I have taken classes on sketch comedy, screenwriting and story editing, and have listened in on dozens of podcasts and teleconferences given by the kings and queens of screenwriting—the latest given by Robert McKee. And I have recently started going to writing conferences, bending and rubbing elbows with writers established and in the birthing process.

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All of this information and guidance has been invaluable to helping me understand my craft. But for all those thousands of hours of effort, I’m really not sure that any of it has helped me be a better writer.

In truth, I think there are only really two things you need to do to be a better writer:

  1. Write
  2. Share what you’ve written

Unless you’re willing to write, write some more, write yet again, and then when your body has given up the ghost with exhaustion, write again, you will never get better. All of the academic training and guidance in the world will not make you a better writer if you are not willing to write.

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Writing can be like literally shoving fingers into brain to extract words

But writing is a very insular process, so it is equally important that you share what you have written…with literally anyone: your mom, your partner, your dog, the guy on the subway, the squirrel at the park.

How does the other party respond to your work? Are you communicating well? Do they see, hear, taste, what you see, hear, taste?

I am not asking do they like what you wrote. Personal tastes are just that. Rather, you want to know do they respond to what you’ve written…good, bad or ugly.

Oh, and I was only being half-facetious about the dog and squirrel…try it. You’ll be amazed at what happens.

Because most animals can’t read—I blame the current education models—you’ll be forced to read your work to them…the minute your work moves from visual to aural, a different part of your brain opens up and you hear whether you are affected by your work. Invaluable.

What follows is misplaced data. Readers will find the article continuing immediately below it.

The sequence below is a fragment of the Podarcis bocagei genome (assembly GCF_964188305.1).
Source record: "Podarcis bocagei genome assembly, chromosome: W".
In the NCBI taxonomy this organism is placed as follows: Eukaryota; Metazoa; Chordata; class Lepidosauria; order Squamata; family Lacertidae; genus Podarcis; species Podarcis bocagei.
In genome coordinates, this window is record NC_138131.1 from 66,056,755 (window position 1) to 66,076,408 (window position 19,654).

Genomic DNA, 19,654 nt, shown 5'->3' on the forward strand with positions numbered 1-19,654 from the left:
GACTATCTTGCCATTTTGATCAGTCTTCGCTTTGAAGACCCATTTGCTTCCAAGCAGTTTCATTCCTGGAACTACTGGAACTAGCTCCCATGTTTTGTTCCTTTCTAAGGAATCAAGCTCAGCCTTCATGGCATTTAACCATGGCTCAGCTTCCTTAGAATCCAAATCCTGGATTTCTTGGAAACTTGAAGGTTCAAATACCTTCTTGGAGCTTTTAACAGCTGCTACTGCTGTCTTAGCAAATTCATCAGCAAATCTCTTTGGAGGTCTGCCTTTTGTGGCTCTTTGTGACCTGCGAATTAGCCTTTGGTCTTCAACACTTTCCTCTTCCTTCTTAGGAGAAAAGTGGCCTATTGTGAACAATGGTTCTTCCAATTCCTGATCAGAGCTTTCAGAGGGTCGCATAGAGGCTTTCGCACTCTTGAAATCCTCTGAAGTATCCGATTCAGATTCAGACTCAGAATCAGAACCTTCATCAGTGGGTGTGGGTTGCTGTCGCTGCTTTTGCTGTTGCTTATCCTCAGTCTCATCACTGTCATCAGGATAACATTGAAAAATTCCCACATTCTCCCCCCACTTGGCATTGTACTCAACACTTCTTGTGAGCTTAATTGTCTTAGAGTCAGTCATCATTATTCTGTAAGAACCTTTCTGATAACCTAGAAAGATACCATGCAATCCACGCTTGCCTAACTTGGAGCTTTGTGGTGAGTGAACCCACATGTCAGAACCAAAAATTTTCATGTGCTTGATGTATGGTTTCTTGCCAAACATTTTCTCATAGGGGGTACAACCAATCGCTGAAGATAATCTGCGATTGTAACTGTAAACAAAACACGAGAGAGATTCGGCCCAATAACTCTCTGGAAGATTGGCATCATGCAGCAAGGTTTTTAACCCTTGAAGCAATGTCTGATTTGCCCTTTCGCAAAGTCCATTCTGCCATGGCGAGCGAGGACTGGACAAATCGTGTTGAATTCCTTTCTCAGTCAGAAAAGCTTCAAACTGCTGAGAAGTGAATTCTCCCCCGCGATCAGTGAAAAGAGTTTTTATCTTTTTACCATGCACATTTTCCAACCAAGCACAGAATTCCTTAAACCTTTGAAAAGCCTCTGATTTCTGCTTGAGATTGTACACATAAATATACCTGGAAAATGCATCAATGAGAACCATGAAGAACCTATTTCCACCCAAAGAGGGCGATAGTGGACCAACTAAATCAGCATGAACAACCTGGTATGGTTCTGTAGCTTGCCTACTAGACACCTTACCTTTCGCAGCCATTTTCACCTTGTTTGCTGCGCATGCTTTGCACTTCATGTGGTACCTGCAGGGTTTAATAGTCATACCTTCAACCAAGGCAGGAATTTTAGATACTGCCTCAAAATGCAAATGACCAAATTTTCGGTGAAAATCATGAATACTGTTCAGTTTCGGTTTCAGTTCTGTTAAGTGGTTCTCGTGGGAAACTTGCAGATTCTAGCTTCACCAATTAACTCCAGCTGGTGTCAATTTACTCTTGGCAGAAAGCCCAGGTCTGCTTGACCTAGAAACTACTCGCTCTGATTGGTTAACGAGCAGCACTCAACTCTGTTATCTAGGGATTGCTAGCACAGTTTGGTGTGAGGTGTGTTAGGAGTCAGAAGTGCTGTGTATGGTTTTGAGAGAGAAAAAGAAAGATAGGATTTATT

Love the internet for this stuff..."woman talking to squirrel"

Love the internet for this stuff…”woman talking to squirrel”

So read all you want, whether online or in those ancient paper constructs we call books. Attend conferences, lectures, podcasts and classes. I applaud your effort, your drive.

But I reiterate…there are only really two things you need to do to be a better writer:

  1. Write
  2. Share what you’ve written

Good luck.

Adapt or die

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Recently, I’ve read a couple of screenplays based on novels, and with this albeit low number of examples, let me start by saying thank goodness I have yet to find a book I wish to adapt for screen. The process, it would seem, is tedious and fraught with perils.

Odds are, especially if you are just starting out as a writer, you’ve chosen to adapt a specific book because you love it.

You love the way it is written. You love the story it tells. You love the characters. You may even love the paper on which it’s printed or its cover art.

Congratulations. You’re doomed.

I say this not to be mean but to point out that the book was written as a book for very specific reasons. The format and structure of a novel is incredibly different from that of a film.